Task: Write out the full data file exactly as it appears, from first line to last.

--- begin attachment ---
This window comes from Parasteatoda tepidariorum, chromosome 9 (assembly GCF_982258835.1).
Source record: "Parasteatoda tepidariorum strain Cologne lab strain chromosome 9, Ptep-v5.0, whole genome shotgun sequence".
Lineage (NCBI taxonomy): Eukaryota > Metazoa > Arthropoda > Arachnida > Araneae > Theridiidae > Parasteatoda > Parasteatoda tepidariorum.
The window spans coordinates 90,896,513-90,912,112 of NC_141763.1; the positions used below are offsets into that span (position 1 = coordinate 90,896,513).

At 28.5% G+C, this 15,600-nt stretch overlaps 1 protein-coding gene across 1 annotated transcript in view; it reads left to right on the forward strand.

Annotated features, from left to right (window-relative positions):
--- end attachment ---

This window comes from Parasteatoda tepidariorum, chromosome 9 (assembly GCF_982258835.1).
Source record: "Parasteatoda tepidariorum strain Cologne lab strain chromosome 9, Ptep-v5.0, whole genome shotgun sequence".
Lineage (NCBI taxonomy): Eukaryota > Metazoa > Arthropoda > Arachnida > Araneae > Theridiidae > Parasteatoda > Parasteatoda tepidariorum.
The window spans coordinates 90,896,513-90,912,112 of NC_141763.1; the positions used below are offsets into that span (position 1 = coordinate 90,896,513).

At 28.5% G+C, this 15,600-nt stretch overlaps 1 protein-coding gene across 1 annotated transcript in view; it reads left to right on the forward strand.

Annotated features, from left to right (window-relative positions):